RE: Sources: Full and Partial Coverage (CNA increase)
> -----Original Message-----
> From: email@example.com [mailto:owner-cve-
> firstname.lastname@example.org] On Behalf Of security curmudgeon
> Sent: 22. juni 2012 23:37
> To: Mann, Dave
> Cc: cve-editorial-board-list
> Subject: RE: Sources: Full and Partial Coverage (CNA increase)
> As one example, ZDI releases a sizable number of advisories, yet they are not
> a CNA. Since they typically release in products that will make the list most of
> you want, and they currently run into communication problems with
> vendors, they should be a CNA in my eyes. Even if they get a pool of
> 100 IDs a year, that is all they need.
> Now, think about a few dozen like that. Not only are they helping CVE, but
> potentially expanding coverage. Looking to JP-CERT or more non-US bodies
> that handle vulnerabilities could turn into a great asset to CVE.
> I know I am an idealist in the land of VDBs often times, but if this hasn't been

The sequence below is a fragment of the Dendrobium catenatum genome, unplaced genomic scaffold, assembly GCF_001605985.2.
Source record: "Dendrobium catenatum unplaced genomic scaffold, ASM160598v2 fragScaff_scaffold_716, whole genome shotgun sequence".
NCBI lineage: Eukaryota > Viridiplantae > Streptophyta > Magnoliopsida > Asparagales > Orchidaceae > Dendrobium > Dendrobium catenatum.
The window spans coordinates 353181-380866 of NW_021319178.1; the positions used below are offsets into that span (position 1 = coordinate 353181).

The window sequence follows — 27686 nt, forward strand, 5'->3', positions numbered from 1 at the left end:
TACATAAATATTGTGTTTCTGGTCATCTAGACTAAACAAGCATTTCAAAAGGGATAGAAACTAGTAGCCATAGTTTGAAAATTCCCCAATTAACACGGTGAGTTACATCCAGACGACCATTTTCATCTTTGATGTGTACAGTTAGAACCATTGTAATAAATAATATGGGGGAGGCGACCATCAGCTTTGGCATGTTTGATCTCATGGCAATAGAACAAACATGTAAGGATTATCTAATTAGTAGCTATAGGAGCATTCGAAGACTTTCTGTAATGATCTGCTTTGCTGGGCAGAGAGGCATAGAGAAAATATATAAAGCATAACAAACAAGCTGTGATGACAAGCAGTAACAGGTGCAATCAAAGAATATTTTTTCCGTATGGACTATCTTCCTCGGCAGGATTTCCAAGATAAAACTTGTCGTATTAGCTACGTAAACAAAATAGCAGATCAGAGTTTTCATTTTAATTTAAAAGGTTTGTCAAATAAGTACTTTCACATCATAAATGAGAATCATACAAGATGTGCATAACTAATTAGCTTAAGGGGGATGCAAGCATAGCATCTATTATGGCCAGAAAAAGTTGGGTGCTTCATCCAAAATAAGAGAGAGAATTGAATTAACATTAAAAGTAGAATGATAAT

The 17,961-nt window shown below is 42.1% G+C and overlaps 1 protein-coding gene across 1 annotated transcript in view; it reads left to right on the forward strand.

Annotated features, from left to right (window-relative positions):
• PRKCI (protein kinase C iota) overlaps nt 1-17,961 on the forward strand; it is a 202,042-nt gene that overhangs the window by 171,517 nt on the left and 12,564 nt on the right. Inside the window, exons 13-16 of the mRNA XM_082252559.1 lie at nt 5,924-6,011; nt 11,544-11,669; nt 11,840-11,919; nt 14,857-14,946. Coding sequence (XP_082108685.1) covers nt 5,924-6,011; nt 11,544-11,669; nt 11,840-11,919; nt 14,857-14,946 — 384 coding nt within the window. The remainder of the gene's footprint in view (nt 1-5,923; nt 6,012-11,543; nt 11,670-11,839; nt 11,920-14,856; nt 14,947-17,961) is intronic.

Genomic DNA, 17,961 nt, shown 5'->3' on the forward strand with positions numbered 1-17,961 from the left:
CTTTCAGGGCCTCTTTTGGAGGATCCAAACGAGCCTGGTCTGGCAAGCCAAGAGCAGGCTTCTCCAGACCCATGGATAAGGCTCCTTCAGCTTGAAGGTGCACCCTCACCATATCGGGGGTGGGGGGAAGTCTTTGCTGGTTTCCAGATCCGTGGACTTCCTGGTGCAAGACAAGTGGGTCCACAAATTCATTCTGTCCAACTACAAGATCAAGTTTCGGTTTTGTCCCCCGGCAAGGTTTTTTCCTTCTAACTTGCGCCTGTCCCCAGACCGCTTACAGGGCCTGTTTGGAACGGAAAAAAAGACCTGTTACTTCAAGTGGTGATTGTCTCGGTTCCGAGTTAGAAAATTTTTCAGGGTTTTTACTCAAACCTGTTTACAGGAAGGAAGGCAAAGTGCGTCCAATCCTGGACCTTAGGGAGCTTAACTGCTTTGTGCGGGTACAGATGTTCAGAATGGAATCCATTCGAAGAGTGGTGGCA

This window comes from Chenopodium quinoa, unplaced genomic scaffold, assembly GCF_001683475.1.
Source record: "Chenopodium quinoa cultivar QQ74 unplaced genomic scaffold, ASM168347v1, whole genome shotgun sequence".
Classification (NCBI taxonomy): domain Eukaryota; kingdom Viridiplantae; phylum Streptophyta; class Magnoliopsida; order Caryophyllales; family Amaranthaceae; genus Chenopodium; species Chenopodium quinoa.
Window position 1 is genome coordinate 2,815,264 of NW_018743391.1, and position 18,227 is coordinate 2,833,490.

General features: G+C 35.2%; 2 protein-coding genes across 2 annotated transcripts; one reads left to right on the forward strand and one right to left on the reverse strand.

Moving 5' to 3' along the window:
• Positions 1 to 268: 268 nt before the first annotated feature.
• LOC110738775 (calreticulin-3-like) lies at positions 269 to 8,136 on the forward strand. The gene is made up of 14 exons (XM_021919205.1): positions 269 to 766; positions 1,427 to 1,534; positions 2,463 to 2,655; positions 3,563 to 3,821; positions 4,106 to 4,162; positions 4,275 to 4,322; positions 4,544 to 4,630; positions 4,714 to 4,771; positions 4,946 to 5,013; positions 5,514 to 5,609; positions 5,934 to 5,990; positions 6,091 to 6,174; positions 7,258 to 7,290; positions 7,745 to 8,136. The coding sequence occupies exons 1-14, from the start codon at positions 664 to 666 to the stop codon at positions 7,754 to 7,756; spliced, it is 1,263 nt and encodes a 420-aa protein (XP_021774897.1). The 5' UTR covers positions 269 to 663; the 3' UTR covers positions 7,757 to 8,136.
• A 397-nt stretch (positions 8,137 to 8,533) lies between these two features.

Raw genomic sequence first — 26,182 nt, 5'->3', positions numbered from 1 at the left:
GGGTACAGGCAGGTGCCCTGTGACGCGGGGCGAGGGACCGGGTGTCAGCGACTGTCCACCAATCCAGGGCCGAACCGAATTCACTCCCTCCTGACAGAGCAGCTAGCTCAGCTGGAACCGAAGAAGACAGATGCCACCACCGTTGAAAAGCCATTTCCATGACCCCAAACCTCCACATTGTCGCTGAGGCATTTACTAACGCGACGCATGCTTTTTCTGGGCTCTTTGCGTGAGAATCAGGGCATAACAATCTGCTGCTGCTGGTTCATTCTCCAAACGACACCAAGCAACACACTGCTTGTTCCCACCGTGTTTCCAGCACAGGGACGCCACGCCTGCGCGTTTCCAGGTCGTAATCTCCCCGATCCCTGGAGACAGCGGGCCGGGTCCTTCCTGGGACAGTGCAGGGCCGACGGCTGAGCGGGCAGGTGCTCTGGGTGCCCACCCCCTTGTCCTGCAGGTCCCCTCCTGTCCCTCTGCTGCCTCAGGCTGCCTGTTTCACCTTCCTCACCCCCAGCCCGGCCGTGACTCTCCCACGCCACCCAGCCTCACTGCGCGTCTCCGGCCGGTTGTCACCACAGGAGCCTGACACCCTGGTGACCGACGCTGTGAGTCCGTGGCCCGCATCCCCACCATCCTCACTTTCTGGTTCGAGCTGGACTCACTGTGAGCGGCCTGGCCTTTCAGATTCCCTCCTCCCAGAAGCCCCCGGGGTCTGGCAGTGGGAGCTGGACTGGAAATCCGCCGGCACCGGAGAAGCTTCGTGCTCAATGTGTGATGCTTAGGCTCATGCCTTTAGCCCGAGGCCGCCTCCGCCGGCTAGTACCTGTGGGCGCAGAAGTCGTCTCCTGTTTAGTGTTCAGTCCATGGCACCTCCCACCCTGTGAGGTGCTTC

> explored, I think it is worth discussing.
I fully agree that getting more properly educated CNAs is the way to go - especially focusing on those primary sources that provide a large number of advisories like major software vendors (already seem pretty well covered) and vulnerability coordination houses like the mentioned ZDI, iDefense VCP (though I'm not sure how "alive" it is anymore), and Exodus Intelligence EIP, which was just started by a number of "ZDI defectors" as they're being referred to.
Secunia is already a CNA to specifically assign CVE identifiers to internally discovered vulnerabilities as well as the ones coordinated via our SVCRP program.
If major vendors as well as the Top3/Top5 vulnerability coordination houses are CNAs then we would "automatically" get a solid coverage for at lot of the most interesting sources/products.
Med venlig hilsen / Kind regards
Carsten H. Eiram
Chief Security Specialist
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